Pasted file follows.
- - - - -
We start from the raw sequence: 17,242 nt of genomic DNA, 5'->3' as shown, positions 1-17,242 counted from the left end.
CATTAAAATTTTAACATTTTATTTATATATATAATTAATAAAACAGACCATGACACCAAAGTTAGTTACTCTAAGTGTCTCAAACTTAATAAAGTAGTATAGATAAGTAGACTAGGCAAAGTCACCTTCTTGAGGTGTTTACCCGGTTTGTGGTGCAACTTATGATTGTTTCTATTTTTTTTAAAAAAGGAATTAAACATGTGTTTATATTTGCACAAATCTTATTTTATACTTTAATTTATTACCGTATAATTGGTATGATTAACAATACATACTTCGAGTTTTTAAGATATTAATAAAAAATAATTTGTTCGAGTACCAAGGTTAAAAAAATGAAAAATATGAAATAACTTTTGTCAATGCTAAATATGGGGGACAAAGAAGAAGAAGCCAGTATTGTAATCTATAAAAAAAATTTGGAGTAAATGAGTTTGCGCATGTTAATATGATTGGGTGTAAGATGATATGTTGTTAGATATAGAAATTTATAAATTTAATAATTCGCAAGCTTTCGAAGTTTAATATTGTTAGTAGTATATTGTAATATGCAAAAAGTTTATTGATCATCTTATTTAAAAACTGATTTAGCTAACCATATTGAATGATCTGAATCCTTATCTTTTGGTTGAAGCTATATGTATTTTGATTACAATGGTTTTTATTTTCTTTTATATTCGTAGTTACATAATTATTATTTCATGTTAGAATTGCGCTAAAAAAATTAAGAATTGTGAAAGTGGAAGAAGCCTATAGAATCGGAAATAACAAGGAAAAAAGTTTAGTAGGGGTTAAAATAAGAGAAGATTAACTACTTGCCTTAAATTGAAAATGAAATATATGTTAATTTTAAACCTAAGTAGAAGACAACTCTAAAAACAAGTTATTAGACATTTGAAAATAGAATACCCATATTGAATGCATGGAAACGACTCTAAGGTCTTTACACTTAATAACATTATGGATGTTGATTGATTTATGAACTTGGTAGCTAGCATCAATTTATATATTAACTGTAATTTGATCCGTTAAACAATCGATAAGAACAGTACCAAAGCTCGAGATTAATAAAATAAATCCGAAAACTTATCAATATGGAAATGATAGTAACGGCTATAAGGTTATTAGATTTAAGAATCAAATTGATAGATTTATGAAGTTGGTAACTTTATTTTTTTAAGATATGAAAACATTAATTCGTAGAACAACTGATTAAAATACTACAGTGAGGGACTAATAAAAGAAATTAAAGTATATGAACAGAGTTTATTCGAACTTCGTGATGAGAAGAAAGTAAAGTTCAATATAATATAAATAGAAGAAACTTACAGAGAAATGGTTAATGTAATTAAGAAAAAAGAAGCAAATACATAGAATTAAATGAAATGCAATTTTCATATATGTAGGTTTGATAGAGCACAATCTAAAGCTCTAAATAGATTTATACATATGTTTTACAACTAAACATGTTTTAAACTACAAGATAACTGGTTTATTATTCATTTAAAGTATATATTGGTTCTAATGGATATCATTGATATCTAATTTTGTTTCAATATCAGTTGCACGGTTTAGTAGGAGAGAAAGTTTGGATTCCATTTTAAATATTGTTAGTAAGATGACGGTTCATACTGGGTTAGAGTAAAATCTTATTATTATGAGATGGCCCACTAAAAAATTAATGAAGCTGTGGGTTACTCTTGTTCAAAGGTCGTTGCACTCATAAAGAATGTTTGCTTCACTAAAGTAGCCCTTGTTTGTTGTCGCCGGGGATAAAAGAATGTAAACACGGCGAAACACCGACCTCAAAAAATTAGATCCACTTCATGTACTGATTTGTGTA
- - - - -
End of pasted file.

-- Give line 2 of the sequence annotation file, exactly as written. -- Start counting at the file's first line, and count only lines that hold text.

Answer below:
CATTAAAATTTTAACATTTTATTTATATATATAATTAATAAAACAGACCATGACACCAAAGTTAGTTACTCTAAGTGTCTCAAACTTAATAAAGTAGTATAGATAAGTAGACTAGGCAAAGTCACCTTCTTGAGGTGTTTACCCGGTTTGTGGTGCAACTTATGATTGTTTCTATTTTTTTTAAAAAAGGAATTAAACATGTGTTTATATTTGCACAAATCTTATTTTATACTTTAATTTATTACCGTATAATTGGTATGATTAACAATACATACTTCGAGTTTTTAAGATATTAATAAAAAATAATTTGTTCGAGTACCAAGGTTAAAAAAATGAAAAATATGAAATAACTTTTGTCAATGCTAAATATGGGGGACAAAGAAGAAGAAGCCAGTATTGTAATCTATAAAAAAAATTTGGAGTAAATGAGTTTGCGCATGTTAATATGATTGGGTGTAAGATGATATGTTGTTAGATATAGAAATTTATAAATTTAATAATTCGCAAGCTTTCGAAGTTTAATATTGTTAGTAGTATATTGTAATATGCAAAAAGTTTATTGATCATCTTATTTAAAAACTGATTTAGCTAACCATATTGAATGATCTGAATCCTTATCTTTTGGTTGAAGCTATATGTATTTTGATTACAATGGTTTTTATTTTCTTTTATATTCGTAGTTACATAATTATTATTTCATGTTAGAATTGCGCTAAAAAAATTAAGAATTGTGAAAGTGGAAGAAGCCTATAGAATCGGAAATAACAAGGAAAAAAGTTTAGTAGGGGTTAAAATAAGAGAAGATTAACTACTTGCCTTAAATTGAAAATGAAATATATGTTAATTTTAAACCTAAGTAGAAGACAACTCTAAAAACAAGTTATTAGACATTTGAAAATAGAATACCCATATTGAATGCATGGAAACGACTCTAAGGTCTTTACACTTAATAACATTATGGATGTTGATTGATTTATGAACTTGGTAGCTAGCATCAATTTATATATTAACTGTAATTTGATCCGTTAAACAATCGATAAGAACAGTACCAAAGCTCGAGATTAATAAAATAAATCCGAAAACTTATCAATATGGAAATGATAGTAACGGCTATAAGGTTATTAGATTTAAGAATCAAATTGATAGATTTATGAAGTTGGTAACTTTATTTTTTTAAGATATGAAAACATTAATTCGTAGAACAACTGATTAAAATACTACAGTGAGGGACTAATAAAAGAAATTAAAGTATATGAACAGAGTTTATTCGAACTTCGTGATGAGAAGAAAGTAAAGTTCAATATAATATAAATAGAAGAAACTTACAGAGAAATGGTTAATGTAATTAAGAAAAAAGAAGCAAATACATAGAATTAAATGAAATGCAATTTTCATATATGTAGGTTTGATAGAGCACAATCTAAAGCTCTAAATAGATTTATACATATGTTTTACAACTAAACATGTTTTAAACTACAAGATAACTGGTTTATTATTCATTTAAAGTATATATTGGTTCTAATGGATATCATTGATATCTAATTTTGTTTCAATATCAGTTGCACGGTTTAGTAGGAGAGAAAGTTTGGATTCCATTTTAAATATTGTTAGTAAGATGACGGTTCATACTGGGTTAGAGTAAAATCTTATTATTATGAGATGGCCCACTAAAAAATTAATGAAGCTGTGGGTTACTCTTGTTCAAAGGTCGTTGCACTCATAAAGAATGTTTGCTTCACTAAAGTAGCCCTTGTTTGTTGTCGCCGGGGATAAAAGAATGTAAACACGGCGAAACACCGACCTCAAAAAATTAGATCCACTTCATGTACTGATTTGTGTA